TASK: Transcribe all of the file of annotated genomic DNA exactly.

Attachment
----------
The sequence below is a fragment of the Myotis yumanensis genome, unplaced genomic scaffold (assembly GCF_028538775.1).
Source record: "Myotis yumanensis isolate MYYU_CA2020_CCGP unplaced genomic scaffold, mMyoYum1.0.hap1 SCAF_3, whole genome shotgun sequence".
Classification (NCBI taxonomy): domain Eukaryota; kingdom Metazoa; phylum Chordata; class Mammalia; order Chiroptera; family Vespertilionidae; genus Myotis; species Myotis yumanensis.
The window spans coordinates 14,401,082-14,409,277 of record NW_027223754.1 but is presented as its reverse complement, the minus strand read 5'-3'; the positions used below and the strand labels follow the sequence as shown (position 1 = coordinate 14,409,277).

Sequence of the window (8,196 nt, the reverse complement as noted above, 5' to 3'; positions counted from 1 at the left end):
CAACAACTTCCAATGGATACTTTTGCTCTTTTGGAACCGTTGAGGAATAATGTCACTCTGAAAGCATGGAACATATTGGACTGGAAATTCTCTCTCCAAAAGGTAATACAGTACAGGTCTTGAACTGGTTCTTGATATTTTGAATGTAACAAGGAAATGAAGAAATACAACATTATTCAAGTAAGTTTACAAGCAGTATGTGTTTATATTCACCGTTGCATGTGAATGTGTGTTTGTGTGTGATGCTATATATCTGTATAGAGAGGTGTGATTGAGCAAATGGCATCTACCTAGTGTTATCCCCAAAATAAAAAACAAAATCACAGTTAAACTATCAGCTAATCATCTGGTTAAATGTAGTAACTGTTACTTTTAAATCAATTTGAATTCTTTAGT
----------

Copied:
The sequence below is a fragment of the Myotis yumanensis genome, unplaced genomic scaffold (assembly GCF_028538775.1).
Source record: "Myotis yumanensis isolate MYYU_CA2020_CCGP unplaced genomic scaffold, mMyoYum1.0.hap1 SCAF_3, whole genome shotgun sequence".
Classification (NCBI taxonomy): domain Eukaryota; kingdom Metazoa; phylum Chordata; class Mammalia; order Chiroptera; family Vespertilionidae; genus Myotis; species Myotis yumanensis.
The window spans coordinates 14,401,082-14,409,277 of record NW_027223754.1 but is presented as its reverse complement, the minus strand read 5'-3'; the positions used below and the strand labels follow the sequence as shown (position 1 = coordinate 14,409,277).

Sequence of the window (8,196 nt, the reverse complement as noted above, 5' to 3'; positions counted from 1 at the left end):
CAACAACTTCCAATGGATACTTTTGCTCTTTTGGAACCGTTGAGGAATAATGTCACTCTGAAAGCATGGAACATATTGGACTGGAAATTCTCTCTCCAAAAGGTAATACAGTACAGGTCTTGAACTGGTTCTTGATATTTTGAATGTAACAAGGAAATGAAGAAATACAACATTATTCAAGTAAGTTTACAAGCAGTATGTGTTTATATTCACCGTTGCATGTGAATGTGTGTTTGTGTGTGATGCTATATATCTGTATAGAGAGGTGTGATTGAGCAAATGGCATCTACCTAGTGTTATCCCCAAAATAAAAAACAAAATCACAGTTAAACTATCAGCTAATCATCTGGTTAAATGTAGTAACTGTTACTTTTAAATCAATTTGAATTCTTTAGT